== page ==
The trouble with houses

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The trouble with houses


Rah Hyun-cheol
The author is an editorial writer of the JoongAng Ilbo.

The chill in Korea’s real estate market has led to a flood of undersubscriptions in new apartment offerings. According to the Ministry of Land, Infrastructure and Transport, the number of apartments unsold after their completion hit 17,981 units nationwide as of the end of January — up 7.4 percent from the previous month and the highest level since the record of 18,342 units in September 2014.

The lackluster demand was expected. Apartment prices have been skidding since the government implemented its toughest set of real estate cooling measures on Sept. 13 last year. Home buying has also become difficult due to rising interest rates and higher taxes from reforms in the appraisal of property values. Except for exceptionally popular neighborhoods in and around the capital, demand for new offerings has also turned tepid. Few would want to buy homes when the prospects for higher home prices are dim.

The sluggishness has been more severe in non-capital regions. Unsold apartments totaled 19 units in Seoul, 448 in Incheon and 2,514 in other parts of Gyeonggi. The vacancies stood out in other parts of the country, numbering 3,045 in North Gyeongsang, 3,030 in South Gyeongsang and 3,014 in South Chungcheong.

Most of the unsold homes are apartments, as they take up 60 percent — 10 million units as of 2016 — of Korea’s housing supplies. Unsold units account for 0.15 percent of apartments, significantly lower than the 2.8 percent home vacancy rate in the United States. The share is even smaller when it is restricted to Seoul and nearby areas. Empty homes in Seoul have stopped at 27 units, including those still under construction.

These offerings were available three years ago, when the Park Geun-hye administration offered various incentives on top of record-low interest rates to encourage people to buy homes as a measure to stimulate the economy. The middle class invested in homes to prepare for their old age and people outside Seoul hunted for extra homes nearby the capital to make profit. Those who had not been grabbed during the peak days would have had no investment appeal or were too expensive. The unsold ratio remains low around the capital because people rushed to capitalize on the cheap and easy loan environment to invest in real estate.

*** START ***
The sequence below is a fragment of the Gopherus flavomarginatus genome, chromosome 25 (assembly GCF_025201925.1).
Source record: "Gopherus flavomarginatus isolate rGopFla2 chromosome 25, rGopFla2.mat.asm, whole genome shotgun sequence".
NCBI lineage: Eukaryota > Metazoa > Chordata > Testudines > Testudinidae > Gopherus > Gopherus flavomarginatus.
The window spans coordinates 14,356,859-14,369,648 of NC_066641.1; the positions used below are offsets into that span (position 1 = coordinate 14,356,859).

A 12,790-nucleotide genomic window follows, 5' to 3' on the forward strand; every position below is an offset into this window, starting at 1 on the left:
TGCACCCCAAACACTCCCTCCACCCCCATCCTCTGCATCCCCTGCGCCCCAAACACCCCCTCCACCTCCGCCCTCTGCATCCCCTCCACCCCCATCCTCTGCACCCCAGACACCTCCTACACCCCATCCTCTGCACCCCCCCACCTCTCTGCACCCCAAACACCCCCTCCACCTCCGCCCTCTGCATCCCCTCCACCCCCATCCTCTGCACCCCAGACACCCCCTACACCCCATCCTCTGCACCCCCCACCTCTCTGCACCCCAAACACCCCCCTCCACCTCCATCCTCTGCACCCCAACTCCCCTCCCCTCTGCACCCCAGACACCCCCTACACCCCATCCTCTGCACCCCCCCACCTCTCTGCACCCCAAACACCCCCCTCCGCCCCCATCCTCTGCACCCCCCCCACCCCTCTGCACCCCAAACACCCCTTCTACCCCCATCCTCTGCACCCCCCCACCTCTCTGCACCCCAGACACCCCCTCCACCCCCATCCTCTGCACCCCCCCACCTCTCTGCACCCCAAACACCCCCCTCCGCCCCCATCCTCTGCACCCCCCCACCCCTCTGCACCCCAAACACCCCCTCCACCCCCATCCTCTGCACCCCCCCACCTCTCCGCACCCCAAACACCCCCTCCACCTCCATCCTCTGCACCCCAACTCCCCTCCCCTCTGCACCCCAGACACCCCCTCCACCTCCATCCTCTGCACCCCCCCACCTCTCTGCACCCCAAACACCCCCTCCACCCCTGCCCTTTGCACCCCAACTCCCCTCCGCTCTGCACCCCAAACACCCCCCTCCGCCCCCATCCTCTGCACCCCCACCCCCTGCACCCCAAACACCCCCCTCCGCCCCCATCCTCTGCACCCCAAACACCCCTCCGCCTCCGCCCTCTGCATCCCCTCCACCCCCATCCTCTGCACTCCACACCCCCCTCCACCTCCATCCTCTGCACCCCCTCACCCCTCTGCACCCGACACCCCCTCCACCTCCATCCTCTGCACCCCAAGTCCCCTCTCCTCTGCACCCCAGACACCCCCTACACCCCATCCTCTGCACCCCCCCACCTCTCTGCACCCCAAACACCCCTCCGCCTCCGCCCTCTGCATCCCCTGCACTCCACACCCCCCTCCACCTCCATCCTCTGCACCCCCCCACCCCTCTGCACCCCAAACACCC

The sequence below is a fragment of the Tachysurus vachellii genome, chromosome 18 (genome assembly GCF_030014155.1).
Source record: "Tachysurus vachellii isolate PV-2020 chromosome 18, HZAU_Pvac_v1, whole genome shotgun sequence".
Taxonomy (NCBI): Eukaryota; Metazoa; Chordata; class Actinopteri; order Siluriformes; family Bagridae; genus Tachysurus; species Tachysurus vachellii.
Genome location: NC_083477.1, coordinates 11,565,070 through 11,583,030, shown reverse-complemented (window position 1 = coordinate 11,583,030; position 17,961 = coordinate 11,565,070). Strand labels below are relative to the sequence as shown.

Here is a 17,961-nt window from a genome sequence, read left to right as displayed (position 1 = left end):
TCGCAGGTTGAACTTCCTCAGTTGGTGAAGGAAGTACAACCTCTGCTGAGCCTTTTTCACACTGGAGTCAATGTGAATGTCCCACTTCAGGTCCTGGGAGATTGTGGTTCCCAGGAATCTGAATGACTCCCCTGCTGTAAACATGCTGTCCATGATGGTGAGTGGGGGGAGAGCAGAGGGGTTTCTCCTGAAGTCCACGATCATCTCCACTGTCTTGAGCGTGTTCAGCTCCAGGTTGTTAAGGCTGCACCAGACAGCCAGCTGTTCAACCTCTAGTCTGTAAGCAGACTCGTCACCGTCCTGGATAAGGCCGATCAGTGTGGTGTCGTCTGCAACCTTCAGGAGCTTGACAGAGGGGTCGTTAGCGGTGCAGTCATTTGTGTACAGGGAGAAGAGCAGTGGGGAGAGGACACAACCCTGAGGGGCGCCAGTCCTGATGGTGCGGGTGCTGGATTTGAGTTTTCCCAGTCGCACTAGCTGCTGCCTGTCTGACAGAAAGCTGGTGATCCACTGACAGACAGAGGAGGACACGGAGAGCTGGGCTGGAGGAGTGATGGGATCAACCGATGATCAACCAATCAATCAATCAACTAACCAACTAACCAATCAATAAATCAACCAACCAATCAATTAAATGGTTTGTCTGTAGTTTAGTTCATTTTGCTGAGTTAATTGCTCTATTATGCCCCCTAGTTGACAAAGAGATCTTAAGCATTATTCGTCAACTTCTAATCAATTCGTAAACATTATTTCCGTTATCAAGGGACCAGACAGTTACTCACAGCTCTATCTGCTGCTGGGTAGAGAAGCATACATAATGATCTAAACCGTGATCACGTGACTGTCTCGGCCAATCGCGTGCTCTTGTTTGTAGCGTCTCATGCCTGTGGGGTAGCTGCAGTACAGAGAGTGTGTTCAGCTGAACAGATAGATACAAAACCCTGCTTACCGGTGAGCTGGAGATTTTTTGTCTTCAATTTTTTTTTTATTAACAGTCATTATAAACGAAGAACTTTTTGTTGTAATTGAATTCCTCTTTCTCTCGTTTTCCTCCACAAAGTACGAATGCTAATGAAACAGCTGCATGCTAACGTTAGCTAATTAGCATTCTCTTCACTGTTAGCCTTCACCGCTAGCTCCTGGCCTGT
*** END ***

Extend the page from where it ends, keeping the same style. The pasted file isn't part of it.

But the investments had a catch: those investing in homes were mostly in their 50s who face retirement. They would have bought homes with an eye on stable income from monthly rents after they were out of work.

Yet Korea’s future 10 years onward is not bright. The young population is thinning quickly. The fertility rate fell below 1 for last year for the first time. The rate in the sub-1 territory is the first in the world — and the lowest even for the OECD countries. As a result, it will become increasingly difficult for homes in Korea to find tenants.

Automation and polarization of wealth are additional factors in the housing market. Korea ranks among the highest in terms of robotic usage and automation, far higher than China and Japan. Mainstay exports, such as semiconductors and steel, are produced largely by machines. The ratio would have to go higher for Korea to maintain competitiveness. In short, as fewer people find work at high-paying large companies, it remains questionable how many people will be able to afford apartments and rents at current rates in the future.

In the longer run, apartment prices will have to come down. Yet few apartments are empty around the capital. The rise in home values over the past few years has been faster than the gross domestic product gains, partly due to ill-timed or inappropriate monetary policies. The paradox will inevitably be corrected. The thinning population and wealth inequalities will certainly cut into notoriously inflated home prices. More apartments should become empty in order to stop feeding home buyers with wishful thinking and normalize the market once and for all.

Foreign media has been warning of risks in shadow financing due to the bubbles in China’s real estate market. It could become too late if the debt-financed property market collapses. The risk from China’s potential housing market crash could translate into heavy national cost.
The Korean market is exposed to such dangers. Household debt, which has topped 1,500 trillion won ($1.3 trillion), poses a potential danger to the national economy. The government must devise a farsighted housing policy so that people stop viewing homes as their future wealth.

JoongAng Ilbo, March 4, Page 28
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